Steps in Multiple Sclerosis Pathogenesis - II: The Role of Biological Markers, Sodium Channels and Glutamate in Neurodegeneration


AYDIN Ö. F. , Kurne A., KARABUDAK R.

TURKISH JOURNAL OF NEUROLOGY, vol.12, no.2, pp.98-105, 2006 (Journal Indexed in ESCI) identifier

  • Publication Type: Article / Review
  • Volume: 12 Issue: 2
  • Publication Date: 2006
  • Title of Journal : TURKISH JOURNAL OF NEUROLOGY
  • Page Numbers: pp.98-105

Abstract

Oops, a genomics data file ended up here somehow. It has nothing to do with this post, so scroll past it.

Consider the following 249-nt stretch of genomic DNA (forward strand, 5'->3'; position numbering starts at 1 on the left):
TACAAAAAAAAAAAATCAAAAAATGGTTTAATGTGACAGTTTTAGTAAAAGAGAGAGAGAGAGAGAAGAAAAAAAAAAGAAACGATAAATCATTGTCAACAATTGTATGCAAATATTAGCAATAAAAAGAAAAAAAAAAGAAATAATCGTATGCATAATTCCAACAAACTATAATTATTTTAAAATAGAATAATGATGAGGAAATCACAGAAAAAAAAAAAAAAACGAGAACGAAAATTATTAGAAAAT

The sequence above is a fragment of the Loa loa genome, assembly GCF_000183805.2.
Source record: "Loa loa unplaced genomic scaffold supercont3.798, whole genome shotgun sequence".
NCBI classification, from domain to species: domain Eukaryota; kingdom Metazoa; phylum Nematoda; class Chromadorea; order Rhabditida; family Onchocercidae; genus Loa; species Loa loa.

Scientific background: Neurodegeneration following inflammatory injury is considered to be a pathological correlate of irreversible disability in patients with multiple sclerosis (MS). The presence of amyloid precursor protein in active lesions, oxidative injury of mitochondrial DNA, dis/inactivation of mitochondrial enzymes, loss of axonal density in normal appearing white matter, reduction of N-acetylaspartate (NAA)/creatinin ratio in magnetic resonance spectroscopy (MRS) and the correlation between reduced NAA levels and disability have been determined as evidences of neurodegeneration in MS. In the disease immunopathogenesis some biological indicators of axonal transsection as NAA, actin, tubulin, L-neurofilaments, anti-axolemma IgG, antigangliozide antibodies, glial fibrillary acid protein, S-100 protein, nitric oxide, neuronal specific enolase, 14-3-3 protein, apoprotein E have been described and put in association with the clinicial status.